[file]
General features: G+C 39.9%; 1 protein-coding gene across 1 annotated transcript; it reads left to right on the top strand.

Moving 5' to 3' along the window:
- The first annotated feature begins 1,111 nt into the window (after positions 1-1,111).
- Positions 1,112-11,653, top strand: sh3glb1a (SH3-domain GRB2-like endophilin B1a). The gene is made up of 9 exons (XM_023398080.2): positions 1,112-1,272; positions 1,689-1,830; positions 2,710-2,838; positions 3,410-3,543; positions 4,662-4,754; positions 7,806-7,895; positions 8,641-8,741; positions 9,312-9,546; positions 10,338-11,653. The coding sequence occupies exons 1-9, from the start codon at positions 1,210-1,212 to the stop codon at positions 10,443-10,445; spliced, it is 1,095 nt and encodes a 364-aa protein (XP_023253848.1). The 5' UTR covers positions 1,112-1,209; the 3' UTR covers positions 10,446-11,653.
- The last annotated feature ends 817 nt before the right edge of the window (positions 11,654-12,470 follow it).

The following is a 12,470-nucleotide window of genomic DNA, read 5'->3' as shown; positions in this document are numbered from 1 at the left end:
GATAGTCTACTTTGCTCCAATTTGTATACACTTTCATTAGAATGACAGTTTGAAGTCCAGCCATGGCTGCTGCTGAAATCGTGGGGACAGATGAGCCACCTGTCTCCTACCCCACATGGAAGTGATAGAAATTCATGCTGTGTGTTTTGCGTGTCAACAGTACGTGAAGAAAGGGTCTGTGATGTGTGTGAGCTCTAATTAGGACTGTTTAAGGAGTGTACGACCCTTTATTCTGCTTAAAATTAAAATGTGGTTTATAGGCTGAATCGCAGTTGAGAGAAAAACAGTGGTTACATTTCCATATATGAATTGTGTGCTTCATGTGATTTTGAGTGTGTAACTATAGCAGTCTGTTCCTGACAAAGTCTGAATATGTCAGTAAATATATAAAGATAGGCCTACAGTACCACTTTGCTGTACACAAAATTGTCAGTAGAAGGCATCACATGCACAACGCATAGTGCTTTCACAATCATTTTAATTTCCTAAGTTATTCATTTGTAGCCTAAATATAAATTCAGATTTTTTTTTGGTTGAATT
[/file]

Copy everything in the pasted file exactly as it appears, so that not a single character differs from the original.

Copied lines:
General features: G+C 39.9%; 1 protein-coding gene across 1 annotated transcript; it reads left to right on the top strand.

Moving 5' to 3' along the window:
- The first annotated feature begins 1,111 nt into the window (after positions 1-1,111).
- Positions 1,112-11,653, top strand: sh3glb1a (SH3-domain GRB2-like endophilin B1a). The gene is made up of 9 exons (XM_023398080.2): positions 1,112-1,272; positions 1,689-1,830; positions 2,710-2,838; positions 3,410-3,543; positions 4,662-4,754; positions 7,806-7,895; positions 8,641-8,741; positions 9,312-9,546; positions 10,338-11,653. The coding sequence occupies exons 1-9, from the start codon at positions 1,210-1,212 to the stop codon at positions 10,443-10,445; spliced, it is 1,095 nt and encodes a 364-aa protein (XP_023253848.1). The 5' UTR covers positions 1,112-1,209; the 3' UTR covers positions 10,446-11,653.
- The last annotated feature ends 817 nt before the right edge of the window (positions 11,654-12,470 follow it).

The following is a 12,470-nucleotide window of genomic DNA, read 5'->3' as shown; positions in this document are numbered from 1 at the left end:
GATAGTCTACTTTGCTCCAATTTGTATACACTTTCATTAGAATGACAGTTTGAAGTCCAGCCATGGCTGCTGCTGAAATCGTGGGGACAGATGAGCCACCTGTCTCCTACCCCACATGGAAGTGATAGAAATTCATGCTGTGTGTTTTGCGTGTCAACAGTACGTGAAGAAAGGGTCTGTGATGTGTGTGAGCTCTAATTAGGACTGTTTAAGGAGTGTACGACCCTTTATTCTGCTTAAAATTAAAATGTGGTTTATAGGCTGAATCGCAGTTGAGAGAAAAACAGTGGTTACATTTCCATATATGAATTGTGTGCTTCATGTGATTTTGAGTGTGTAACTATAGCAGTCTGTTCCTGACAAAGTCTGAATATGTCAGTAAATATATAAAGATAGGCCTACAGTACCACTTTGCTGTACACAAAATTGTCAGTAGAAGGCATCACATGCACAACGCATAGTGCTTTCACAATCATTTTAATTTCCTAAGTTATTCATTTGTAGCCTAAATATAAATTCAGATTTTTTTTTGGTTGAATT